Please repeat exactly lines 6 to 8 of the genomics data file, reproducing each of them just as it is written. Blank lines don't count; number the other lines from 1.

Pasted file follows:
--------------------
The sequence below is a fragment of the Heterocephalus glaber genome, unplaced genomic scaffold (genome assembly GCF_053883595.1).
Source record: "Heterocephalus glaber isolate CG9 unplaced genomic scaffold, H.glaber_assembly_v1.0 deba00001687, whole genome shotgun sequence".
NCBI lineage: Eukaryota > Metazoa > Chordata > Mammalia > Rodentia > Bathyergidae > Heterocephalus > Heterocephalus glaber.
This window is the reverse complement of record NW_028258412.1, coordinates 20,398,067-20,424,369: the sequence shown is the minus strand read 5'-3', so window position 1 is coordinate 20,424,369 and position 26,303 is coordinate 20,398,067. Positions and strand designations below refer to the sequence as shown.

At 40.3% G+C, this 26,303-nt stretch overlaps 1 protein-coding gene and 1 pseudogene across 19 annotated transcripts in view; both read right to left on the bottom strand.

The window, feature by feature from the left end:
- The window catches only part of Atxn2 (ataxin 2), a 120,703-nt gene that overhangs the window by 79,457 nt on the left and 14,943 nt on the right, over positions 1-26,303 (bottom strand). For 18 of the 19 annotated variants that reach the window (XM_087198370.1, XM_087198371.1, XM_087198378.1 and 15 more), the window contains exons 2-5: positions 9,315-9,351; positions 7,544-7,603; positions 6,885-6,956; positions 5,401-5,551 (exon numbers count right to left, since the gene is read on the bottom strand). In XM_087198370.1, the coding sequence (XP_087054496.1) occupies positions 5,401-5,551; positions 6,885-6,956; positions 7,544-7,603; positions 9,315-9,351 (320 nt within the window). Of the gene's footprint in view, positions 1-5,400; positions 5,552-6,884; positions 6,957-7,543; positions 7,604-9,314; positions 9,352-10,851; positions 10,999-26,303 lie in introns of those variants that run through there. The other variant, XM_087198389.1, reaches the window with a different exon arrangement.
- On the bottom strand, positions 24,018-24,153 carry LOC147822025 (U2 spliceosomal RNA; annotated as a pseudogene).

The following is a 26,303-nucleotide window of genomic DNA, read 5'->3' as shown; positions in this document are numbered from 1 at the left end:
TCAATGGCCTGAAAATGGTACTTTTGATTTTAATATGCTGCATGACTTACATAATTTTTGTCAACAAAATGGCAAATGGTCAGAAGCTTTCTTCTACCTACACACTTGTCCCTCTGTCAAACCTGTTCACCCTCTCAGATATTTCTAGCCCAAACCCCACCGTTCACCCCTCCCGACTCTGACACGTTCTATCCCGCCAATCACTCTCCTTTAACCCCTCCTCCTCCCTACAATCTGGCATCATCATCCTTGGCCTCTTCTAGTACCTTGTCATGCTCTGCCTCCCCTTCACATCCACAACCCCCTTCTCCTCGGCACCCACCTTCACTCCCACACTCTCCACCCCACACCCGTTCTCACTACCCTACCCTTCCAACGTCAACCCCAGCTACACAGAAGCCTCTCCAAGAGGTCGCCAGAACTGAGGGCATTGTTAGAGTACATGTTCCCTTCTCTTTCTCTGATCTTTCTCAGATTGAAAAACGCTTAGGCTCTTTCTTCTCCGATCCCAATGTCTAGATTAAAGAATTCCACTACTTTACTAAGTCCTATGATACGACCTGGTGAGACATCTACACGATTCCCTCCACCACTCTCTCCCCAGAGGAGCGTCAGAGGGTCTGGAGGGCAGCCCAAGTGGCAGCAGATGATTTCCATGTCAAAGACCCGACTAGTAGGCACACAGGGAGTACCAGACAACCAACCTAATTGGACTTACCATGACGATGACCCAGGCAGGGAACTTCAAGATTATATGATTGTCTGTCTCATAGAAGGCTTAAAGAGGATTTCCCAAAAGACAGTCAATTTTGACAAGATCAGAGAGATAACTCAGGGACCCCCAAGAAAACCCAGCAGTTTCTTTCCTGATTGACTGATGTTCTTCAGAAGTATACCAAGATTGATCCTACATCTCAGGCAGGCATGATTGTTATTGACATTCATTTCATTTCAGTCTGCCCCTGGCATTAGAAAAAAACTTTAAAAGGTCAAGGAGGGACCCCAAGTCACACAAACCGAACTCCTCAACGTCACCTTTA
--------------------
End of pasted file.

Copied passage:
The window, feature by feature from the left end:
- The window catches only part of Atxn2 (ataxin 2), a 120,703-nt gene that overhangs the window by 79,457 nt on the left and 14,943 nt on the right, over positions 1-26,303 (bottom strand). For 18 of the 19 annotated variants that reach the window (XM_087198370.1, XM_087198371.1, XM_087198378.1 and 15 more), the window contains exons 2-5: positions 9,315-9,351; positions 7,544-7,603; positions 6,885-6,956; positions 5,401-5,551 (exon numbers count right to left, since the gene is read on the bottom strand). In XM_087198370.1, the coding sequence (XP_087054496.1) occupies positions 5,401-5,551; positions 6,885-6,956; positions 7,544-7,603; positions 9,315-9,351 (320 nt within the window). Of the gene's footprint in view, positions 1-5,400; positions 5,552-6,884; positions 6,957-7,543; positions 7,604-9,314; positions 9,352-10,851; positions 10,999-26,303 lie in introns of those variants that run through there. The other variant, XM_087198389.1, reaches the window with a different exon arrangement.
- On the bottom strand, positions 24,018-24,153 carry LOC147822025 (U2 spliceosomal RNA; annotated as a pseudogene).